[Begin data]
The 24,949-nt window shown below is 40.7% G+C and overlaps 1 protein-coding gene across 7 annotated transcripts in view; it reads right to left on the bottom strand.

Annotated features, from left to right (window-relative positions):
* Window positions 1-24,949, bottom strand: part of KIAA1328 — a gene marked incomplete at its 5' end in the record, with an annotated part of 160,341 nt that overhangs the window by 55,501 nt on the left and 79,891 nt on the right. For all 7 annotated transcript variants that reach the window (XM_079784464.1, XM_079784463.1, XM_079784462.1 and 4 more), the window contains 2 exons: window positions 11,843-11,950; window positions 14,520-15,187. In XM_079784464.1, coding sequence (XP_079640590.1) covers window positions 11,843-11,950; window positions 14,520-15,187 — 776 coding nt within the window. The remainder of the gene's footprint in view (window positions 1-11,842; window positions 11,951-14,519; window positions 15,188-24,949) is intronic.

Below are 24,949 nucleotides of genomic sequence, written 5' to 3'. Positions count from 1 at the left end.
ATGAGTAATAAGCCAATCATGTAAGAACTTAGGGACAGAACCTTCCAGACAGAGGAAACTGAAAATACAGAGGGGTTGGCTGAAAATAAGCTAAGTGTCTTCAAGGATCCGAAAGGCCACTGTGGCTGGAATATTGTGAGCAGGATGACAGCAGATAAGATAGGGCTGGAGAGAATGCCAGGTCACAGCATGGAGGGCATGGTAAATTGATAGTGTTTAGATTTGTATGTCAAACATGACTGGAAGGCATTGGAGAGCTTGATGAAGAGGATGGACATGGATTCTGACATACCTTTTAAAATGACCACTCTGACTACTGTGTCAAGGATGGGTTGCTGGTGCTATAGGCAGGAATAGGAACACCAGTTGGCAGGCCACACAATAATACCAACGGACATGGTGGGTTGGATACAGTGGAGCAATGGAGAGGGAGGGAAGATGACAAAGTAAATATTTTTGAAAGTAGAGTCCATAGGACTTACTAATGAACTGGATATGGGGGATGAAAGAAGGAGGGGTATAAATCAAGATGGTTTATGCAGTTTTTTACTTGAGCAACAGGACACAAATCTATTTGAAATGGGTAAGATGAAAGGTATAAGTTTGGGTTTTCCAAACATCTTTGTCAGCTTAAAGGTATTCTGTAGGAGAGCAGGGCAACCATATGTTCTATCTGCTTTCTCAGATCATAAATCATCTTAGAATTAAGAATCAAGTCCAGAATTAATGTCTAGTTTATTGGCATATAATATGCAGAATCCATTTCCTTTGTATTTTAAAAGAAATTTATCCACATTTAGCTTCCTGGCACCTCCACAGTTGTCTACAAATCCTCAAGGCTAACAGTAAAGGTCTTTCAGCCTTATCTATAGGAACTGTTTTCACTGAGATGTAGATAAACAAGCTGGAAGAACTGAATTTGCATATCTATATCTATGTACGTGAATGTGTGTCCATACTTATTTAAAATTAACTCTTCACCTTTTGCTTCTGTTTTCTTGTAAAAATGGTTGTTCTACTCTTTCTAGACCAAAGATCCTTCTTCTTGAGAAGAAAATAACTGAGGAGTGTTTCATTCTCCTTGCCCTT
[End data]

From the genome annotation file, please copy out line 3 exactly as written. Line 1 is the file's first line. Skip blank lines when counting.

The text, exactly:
* Window positions 1-24,949, bottom strand: part of KIAA1328 — a gene marked incomplete at its 5' end in the record, with an annotated part of 160,341 nt that overhangs the window by 55,501 nt on the left and 79,891 nt on the right. For all 7 annotated transcript variants that reach the window (XM_079784464.1, XM_079784463.1, XM_079784462.1 and 4 more), the window contains 2 exons: window positions 11,843-11,950; window positions 14,520-15,187. In XM_079784464.1, coding sequence (XP_079640590.1) covers window positions 11,843-11,950; window positions 14,520-15,187 — 776 coding nt within the window. The remainder of the gene's footprint in view (window positions 1-11,842; window positions 11,951-14,519; window positions 15,188-24,949) is intronic.